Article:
Sunya Gosani:- This interesting & quite rare posture of Sunya Gosani displays the war between goddess Durga and Mahisasura in the sky. She is virtually seen hanging in air without any support & her image was much bigger during older days than the present size. Here Devi has eight arms & displays snake, conch, dagger, bow, arrow, sword and trident. On the lower portion of this Gosani image hills, forests and wild animals can be seen, which presents the bird’s eye view of the earth surface from the sky.

Bhogajaga Gosani:- During the rule of the Bhoi King Gajapati Ramachandra Dev, a mandapa was built for the offerings to the moving deities of Srimandira.  ‘Bhoga’ meaning offering & Jaga means the ancient gymnasium’s plot allotted by Kings to servitors & public to prepare a local army to protect the temple  from possible external attacks. The ‘Akhada’ near this mandapa is known as ‘Bhoga Jaga Akhada’ due to this. The name of the Gosani of this Jaga is also known as ‘Bhogajaga Gosani’ who is regarded as the third Gosani. The height of this image is ten feet. The goddess has eight hands & displays snake, conch, dagger, bow, arrow, sword and trident. Like Barabati Gosani, here the demon is depicted in the theomorphic form. This image is famous for its traditional style and fine decorations in sola.

Mahisamardini Durga depicted in Kalingan temples during Bhaumakaras

The other Gosani idols under Gosani Jatra includes Hadabai, Gelhabai, Belabai, Harapriya, Chakrakota, Chameda (Tripura Sundari), Harachandi (from three sahis), Mahateswari, Moda Mahisha, Pana Priya, Sitaleswari, Jama Kota Thakurani etc. The Gosani images are more or less influenced by Mahisamardini sculptures found on the temple walls of Kalinga especially during Bhaumakaras (7th-9th cent). For eg. If one compares the Mahisamardini images of Vaitala Deula and Parashurameswar Temple at Bhubaneswar, one can clearly see the similarity between the Gosanis vs demons as depicted in clay idols with that of stone sculptures here. In both the case, the demon is seen completely overpowered by the goddess. All the pandals in Puri are not Gosani related, rather those with particular pattern and traditional names are Gosanis and limited to specific sahis near Sri Mandir & there is no new additions to it.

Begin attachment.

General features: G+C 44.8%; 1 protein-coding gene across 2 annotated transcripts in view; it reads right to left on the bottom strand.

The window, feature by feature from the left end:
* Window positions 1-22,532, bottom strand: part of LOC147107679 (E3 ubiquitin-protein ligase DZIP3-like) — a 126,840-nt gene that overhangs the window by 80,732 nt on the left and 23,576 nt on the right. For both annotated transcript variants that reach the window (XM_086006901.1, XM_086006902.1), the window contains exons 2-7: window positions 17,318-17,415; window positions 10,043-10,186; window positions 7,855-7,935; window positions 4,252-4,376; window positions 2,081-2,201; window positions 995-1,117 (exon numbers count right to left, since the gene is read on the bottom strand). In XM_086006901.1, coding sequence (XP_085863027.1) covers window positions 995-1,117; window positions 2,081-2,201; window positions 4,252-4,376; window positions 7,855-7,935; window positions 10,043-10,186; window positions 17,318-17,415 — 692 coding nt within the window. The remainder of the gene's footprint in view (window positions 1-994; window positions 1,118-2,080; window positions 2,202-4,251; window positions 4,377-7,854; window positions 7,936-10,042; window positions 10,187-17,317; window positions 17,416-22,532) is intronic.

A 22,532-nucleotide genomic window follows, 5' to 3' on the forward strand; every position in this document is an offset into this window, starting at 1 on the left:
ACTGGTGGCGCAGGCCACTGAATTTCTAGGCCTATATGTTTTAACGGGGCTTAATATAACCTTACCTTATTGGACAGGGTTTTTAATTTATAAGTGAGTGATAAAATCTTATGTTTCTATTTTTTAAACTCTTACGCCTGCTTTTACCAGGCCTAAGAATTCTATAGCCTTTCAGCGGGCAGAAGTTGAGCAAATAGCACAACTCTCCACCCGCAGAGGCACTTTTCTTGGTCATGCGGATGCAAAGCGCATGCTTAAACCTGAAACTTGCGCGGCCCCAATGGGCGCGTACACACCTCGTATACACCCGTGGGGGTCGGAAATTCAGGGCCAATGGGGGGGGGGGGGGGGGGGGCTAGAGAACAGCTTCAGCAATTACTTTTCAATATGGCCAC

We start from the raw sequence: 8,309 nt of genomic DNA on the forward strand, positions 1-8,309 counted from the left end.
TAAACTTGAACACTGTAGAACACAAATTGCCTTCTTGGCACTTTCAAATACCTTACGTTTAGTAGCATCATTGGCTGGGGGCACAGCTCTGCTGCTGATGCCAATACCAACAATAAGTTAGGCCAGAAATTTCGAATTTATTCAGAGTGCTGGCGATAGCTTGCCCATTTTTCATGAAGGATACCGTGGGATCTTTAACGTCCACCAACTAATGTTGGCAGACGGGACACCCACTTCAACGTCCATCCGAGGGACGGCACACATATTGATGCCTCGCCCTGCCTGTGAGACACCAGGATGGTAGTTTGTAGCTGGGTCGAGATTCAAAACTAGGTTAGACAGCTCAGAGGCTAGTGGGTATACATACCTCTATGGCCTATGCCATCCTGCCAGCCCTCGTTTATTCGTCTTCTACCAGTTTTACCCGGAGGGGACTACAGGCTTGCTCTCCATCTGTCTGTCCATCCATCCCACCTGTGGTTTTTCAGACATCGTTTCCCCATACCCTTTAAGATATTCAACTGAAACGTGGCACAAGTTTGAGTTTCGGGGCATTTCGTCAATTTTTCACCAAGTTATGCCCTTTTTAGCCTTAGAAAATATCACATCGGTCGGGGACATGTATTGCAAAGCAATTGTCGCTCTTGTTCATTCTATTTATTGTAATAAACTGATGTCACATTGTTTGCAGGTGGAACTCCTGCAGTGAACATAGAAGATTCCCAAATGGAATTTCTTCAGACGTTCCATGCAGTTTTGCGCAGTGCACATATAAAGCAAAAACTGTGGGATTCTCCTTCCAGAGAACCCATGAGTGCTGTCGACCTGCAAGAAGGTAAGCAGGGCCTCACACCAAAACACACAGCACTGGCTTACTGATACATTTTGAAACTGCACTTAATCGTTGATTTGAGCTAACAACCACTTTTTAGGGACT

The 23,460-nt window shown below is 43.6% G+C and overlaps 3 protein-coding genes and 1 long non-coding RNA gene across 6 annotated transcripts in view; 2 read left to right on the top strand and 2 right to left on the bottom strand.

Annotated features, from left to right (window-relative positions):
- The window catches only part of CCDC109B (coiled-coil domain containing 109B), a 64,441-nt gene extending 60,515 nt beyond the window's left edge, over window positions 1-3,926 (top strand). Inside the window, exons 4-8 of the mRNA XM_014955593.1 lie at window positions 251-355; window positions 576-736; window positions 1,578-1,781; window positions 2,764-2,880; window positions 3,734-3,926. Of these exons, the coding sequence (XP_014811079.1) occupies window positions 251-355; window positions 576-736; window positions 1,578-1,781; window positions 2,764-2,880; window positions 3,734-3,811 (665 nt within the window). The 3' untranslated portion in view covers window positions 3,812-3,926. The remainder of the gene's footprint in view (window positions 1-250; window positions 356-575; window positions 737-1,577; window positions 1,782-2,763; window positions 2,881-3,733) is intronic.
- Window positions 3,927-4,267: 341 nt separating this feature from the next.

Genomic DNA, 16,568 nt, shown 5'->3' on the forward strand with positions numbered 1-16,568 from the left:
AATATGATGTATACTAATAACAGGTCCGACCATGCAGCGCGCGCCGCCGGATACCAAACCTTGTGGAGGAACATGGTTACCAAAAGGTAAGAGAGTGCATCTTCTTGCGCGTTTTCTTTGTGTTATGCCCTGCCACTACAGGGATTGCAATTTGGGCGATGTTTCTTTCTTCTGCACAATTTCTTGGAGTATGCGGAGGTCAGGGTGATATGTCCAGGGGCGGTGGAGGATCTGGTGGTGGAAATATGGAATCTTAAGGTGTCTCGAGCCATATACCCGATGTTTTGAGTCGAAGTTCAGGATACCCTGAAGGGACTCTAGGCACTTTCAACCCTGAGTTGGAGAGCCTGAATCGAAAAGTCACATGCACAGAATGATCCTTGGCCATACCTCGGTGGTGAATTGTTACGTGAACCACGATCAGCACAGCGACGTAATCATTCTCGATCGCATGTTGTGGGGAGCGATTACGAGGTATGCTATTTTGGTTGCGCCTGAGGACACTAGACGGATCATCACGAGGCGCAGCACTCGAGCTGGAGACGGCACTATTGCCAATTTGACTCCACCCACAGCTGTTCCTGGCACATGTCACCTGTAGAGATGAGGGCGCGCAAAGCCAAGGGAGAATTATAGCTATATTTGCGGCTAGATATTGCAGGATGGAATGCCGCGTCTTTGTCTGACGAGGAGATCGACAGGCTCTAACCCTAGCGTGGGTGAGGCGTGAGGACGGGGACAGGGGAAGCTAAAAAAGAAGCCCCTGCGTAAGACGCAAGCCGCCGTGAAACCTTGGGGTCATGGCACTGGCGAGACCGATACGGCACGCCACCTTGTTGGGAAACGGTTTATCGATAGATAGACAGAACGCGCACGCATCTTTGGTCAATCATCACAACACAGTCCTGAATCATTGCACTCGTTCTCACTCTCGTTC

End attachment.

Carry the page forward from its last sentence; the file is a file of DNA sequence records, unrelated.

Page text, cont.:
Naga warrior with Handia (headgear), Tatti (bamboo mat) & a gun as among his weapon

Naga:– Apart from the usual Gosani idols, certain other idols & characters are also worshipped including Naga (the wrestling warrior akin to Puri akhadas), Sampati bird (Jatayu’s brother),  Rabana etc. The Naga’s face consists of big round eyes, sharp nose, curly moustache and beard. A beautiful heavy handia (headgear) adorns his head & on the top of this headgear, a lotus flower of sola can be noticed. The Nagas, beside worshipping, also practised body building and wrestling in these akharas. To commemorate this old tradition, huge figures of Nagas are used to be made in different places of Puri (especially in ‘Akhadas’). Even its depicted in Puri’s famous Sahi Jata (street folk play) where Rabana plays the pivotal role. Among the Naga figures, the Naga of Bali Sahi and Harachandi Sahi are older, bigger and more famous in Puri’s local culture. Also, there are two Nagas – one on the West Gate & another on Grand Road as if guarding the temple, apart from couple of smaller Nagas in various sahis nearby. These type of huge clay images of Naga are indigenous to Puri and not seen anywhere. The huge figure of Naga (near about twenty feet) resembles a human standing in the manner of a hero with a well built body. His attire is associated with the ‘Nagarjuna Vesa’ of Lord Jagannath. His weapon includes mashal (torch), shield, dagger, knife and interestingly, a gun too.  On the back of the figure, a tatti (bamboo mat) can be seen tied to his body.